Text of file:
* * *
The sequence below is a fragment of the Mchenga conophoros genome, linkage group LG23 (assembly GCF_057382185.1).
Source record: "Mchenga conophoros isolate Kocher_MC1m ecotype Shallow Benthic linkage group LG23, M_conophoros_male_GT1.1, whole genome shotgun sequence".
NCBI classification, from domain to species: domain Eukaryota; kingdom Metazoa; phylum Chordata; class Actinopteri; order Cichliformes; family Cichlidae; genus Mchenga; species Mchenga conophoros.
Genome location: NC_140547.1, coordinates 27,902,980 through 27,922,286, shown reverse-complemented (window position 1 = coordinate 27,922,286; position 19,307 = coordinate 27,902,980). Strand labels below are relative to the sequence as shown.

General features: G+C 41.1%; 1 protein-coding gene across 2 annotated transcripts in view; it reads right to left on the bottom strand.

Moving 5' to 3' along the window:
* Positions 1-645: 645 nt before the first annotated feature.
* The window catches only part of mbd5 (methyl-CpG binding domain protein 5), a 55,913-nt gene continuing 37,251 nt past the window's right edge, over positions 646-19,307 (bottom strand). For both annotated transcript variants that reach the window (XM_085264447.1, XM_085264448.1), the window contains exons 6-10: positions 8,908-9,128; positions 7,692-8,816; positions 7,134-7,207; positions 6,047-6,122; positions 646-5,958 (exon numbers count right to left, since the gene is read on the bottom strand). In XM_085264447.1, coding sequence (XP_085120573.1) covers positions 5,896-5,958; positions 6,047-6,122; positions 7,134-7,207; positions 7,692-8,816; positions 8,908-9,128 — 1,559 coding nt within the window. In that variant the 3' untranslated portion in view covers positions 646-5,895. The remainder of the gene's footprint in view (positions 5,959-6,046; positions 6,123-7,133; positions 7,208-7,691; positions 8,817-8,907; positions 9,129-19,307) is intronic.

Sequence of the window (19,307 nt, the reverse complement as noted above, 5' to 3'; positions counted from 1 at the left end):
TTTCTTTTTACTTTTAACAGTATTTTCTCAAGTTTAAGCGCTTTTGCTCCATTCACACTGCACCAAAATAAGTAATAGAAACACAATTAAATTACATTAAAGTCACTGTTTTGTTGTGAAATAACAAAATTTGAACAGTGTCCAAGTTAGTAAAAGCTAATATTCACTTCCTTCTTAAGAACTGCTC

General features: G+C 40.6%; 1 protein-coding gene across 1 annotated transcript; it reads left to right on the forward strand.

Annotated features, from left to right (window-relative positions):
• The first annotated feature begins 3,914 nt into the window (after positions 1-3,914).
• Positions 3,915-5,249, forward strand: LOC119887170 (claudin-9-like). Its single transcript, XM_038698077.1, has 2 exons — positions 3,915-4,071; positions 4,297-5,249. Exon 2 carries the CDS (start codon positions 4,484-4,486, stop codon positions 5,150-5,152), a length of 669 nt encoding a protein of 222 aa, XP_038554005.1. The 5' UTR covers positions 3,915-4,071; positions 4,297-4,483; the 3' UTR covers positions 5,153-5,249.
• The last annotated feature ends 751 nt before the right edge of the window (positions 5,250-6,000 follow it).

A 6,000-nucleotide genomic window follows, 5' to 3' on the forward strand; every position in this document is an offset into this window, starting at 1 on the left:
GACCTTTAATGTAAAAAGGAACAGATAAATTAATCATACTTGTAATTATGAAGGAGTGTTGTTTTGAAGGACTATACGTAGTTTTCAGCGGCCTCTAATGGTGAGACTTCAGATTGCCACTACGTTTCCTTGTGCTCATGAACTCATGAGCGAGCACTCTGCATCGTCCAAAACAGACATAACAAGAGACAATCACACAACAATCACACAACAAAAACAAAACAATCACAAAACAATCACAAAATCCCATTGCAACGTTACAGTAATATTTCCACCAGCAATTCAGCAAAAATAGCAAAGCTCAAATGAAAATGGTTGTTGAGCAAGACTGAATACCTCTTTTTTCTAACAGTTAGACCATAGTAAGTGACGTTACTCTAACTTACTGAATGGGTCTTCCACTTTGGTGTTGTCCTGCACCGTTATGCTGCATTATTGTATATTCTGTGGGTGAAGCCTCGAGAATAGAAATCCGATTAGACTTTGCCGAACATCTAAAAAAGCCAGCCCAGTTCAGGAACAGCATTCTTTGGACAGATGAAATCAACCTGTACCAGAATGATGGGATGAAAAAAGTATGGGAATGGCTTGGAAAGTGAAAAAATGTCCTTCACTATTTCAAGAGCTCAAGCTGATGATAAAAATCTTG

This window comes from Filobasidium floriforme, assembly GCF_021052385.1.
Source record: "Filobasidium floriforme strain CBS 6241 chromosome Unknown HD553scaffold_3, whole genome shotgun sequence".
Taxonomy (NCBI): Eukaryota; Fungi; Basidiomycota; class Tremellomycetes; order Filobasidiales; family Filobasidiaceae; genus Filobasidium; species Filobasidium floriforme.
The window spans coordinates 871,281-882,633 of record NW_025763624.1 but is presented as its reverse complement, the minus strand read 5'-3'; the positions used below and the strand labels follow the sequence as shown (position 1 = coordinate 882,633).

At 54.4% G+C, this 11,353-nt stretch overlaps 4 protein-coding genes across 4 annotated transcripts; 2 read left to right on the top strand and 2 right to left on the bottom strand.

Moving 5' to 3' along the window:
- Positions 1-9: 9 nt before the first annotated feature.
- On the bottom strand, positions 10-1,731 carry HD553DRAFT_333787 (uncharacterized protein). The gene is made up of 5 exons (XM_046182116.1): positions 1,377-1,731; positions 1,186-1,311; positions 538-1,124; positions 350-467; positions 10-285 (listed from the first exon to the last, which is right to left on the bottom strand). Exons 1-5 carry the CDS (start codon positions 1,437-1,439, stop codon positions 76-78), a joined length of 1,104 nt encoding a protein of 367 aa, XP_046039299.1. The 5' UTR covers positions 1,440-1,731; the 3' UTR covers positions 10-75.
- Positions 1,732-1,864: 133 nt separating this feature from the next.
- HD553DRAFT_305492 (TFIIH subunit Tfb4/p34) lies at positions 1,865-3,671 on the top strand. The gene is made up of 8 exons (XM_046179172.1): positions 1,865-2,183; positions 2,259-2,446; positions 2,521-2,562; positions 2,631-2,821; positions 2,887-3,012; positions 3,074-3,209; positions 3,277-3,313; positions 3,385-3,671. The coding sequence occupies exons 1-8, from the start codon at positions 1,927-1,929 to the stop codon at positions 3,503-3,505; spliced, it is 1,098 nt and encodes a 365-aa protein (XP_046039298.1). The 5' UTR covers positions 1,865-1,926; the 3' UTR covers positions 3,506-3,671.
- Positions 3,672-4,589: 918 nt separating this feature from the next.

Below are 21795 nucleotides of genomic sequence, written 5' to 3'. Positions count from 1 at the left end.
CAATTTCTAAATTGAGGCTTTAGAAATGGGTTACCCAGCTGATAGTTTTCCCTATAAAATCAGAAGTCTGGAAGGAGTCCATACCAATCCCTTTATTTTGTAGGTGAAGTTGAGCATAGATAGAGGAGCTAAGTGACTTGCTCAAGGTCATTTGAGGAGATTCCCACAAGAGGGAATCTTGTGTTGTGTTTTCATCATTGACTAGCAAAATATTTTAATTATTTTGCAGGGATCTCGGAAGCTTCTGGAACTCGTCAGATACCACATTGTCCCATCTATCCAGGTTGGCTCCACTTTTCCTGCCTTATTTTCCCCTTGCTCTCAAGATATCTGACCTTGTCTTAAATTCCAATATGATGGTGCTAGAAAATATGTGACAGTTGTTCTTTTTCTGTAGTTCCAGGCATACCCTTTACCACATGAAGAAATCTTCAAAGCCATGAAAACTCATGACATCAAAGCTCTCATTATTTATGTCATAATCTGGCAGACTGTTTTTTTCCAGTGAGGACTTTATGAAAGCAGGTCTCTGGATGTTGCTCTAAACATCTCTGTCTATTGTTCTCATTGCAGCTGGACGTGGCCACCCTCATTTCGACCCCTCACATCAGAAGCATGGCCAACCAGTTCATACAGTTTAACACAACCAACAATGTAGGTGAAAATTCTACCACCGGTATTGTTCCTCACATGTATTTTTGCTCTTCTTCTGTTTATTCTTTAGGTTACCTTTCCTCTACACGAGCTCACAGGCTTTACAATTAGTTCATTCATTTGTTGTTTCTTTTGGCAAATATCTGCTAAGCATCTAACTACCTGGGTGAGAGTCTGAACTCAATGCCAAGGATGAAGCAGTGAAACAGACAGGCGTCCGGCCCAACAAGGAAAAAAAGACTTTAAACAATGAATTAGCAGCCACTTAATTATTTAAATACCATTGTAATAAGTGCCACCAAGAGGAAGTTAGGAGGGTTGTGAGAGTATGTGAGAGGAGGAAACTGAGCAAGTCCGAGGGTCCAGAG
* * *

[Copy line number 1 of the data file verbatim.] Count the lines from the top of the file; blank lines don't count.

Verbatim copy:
The sequence below is a fragment of the Mchenga conophoros genome, linkage group LG23 (assembly GCF_057382185.1).